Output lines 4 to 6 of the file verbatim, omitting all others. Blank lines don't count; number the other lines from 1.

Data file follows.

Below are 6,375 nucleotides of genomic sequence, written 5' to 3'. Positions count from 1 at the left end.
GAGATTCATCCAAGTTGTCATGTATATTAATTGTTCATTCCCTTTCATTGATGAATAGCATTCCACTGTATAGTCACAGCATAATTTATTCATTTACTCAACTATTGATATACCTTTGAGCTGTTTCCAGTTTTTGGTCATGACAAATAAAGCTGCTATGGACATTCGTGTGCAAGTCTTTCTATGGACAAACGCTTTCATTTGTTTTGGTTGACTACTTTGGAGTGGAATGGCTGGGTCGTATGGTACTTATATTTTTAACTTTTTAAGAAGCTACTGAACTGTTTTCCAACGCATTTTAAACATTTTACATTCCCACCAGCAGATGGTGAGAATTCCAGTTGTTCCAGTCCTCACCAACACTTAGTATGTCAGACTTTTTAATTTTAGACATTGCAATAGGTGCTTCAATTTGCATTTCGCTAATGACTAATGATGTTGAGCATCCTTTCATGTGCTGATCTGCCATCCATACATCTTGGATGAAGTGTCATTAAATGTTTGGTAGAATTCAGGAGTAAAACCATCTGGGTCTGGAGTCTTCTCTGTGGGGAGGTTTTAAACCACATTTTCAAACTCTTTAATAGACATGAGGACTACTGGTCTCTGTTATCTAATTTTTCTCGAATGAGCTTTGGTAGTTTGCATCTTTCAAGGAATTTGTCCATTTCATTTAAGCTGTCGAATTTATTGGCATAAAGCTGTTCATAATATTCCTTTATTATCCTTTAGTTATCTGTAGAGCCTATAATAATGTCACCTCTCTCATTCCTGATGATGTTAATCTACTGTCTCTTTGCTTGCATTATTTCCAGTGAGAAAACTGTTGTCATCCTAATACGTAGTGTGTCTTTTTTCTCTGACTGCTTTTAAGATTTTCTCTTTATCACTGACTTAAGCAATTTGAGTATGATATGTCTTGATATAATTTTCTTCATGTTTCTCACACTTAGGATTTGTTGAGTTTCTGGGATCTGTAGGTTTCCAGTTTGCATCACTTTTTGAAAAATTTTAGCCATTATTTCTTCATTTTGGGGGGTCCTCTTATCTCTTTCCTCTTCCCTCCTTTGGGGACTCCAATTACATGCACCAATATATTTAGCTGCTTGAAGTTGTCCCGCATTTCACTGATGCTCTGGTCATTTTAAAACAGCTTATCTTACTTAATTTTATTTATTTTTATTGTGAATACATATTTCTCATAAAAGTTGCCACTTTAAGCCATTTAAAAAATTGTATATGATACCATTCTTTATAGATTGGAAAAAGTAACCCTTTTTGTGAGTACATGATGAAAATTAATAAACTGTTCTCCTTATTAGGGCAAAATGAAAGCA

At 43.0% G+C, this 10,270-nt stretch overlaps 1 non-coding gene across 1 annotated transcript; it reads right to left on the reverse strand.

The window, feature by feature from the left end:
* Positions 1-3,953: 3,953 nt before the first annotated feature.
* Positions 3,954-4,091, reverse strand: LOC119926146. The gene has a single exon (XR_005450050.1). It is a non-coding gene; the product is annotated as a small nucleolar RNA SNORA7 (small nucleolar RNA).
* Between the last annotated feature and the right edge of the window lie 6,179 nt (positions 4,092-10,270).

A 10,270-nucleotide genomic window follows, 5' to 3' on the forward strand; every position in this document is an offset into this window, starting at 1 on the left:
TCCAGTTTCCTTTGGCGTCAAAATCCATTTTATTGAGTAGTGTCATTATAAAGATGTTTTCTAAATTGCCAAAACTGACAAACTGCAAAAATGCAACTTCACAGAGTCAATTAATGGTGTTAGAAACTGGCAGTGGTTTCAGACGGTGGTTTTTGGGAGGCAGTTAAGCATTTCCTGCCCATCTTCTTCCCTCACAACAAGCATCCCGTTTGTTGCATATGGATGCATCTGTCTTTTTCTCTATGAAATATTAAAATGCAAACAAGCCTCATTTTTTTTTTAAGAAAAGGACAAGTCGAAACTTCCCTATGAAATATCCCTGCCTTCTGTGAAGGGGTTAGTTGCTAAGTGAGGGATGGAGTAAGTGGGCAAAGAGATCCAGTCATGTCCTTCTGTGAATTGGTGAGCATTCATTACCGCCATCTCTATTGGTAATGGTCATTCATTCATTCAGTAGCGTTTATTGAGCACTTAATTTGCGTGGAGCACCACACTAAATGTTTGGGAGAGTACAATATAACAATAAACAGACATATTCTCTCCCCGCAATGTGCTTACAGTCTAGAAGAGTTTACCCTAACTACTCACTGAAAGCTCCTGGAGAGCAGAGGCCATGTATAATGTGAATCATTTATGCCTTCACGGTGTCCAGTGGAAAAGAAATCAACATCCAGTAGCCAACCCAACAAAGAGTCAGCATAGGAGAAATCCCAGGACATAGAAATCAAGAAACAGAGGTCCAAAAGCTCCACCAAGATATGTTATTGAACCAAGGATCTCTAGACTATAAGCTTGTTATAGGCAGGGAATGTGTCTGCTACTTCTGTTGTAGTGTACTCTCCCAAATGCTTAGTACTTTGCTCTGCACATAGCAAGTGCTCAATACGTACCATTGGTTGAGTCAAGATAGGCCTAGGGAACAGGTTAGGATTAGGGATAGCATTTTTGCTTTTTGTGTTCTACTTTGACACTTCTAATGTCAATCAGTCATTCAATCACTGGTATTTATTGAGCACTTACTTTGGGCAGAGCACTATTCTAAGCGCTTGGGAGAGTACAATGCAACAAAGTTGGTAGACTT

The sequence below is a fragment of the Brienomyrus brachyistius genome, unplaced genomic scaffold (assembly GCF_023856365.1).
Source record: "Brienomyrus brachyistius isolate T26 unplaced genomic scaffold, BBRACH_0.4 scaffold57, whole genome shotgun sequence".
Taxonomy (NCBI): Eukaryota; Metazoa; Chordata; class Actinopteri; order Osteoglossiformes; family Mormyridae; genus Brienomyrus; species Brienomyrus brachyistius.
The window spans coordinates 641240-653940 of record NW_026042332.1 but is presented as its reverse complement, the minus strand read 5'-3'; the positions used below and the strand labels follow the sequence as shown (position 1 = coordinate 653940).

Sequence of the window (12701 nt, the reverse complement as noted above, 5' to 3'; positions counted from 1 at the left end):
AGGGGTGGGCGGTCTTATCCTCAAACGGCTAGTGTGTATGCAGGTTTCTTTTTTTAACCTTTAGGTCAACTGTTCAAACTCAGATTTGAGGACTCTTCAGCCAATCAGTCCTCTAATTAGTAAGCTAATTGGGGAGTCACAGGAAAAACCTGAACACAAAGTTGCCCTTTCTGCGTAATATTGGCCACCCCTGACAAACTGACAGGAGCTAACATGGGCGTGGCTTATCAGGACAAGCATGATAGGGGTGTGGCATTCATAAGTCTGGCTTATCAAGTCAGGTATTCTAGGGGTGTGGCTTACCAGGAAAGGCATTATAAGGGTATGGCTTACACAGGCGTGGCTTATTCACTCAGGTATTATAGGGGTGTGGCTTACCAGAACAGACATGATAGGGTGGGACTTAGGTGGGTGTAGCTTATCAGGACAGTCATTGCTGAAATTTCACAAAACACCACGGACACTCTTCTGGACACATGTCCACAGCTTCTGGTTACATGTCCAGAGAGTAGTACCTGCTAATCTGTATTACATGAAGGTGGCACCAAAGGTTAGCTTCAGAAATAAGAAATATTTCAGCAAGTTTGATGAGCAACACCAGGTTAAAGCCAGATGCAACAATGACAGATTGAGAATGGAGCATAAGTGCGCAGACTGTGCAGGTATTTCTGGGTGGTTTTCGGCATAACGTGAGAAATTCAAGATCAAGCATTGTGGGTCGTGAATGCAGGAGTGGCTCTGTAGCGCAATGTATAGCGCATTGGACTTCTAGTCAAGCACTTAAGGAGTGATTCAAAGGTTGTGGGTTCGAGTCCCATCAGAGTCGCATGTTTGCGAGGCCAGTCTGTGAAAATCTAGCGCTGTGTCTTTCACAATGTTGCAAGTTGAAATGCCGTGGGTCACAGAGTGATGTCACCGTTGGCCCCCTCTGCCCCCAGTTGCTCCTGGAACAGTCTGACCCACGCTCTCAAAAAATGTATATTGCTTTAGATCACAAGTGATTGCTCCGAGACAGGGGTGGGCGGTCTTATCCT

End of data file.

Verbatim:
The window, feature by feature from the left end:
* Positions 1-3,953: 3,953 nt before the first annotated feature.
* Positions 3,954-4,091, reverse strand: LOC119926146. The gene has a single exon (XR_005450050.1). It is a non-coding gene; the product is annotated as a small nucleolar RNA SNORA7 (small nucleolar RNA).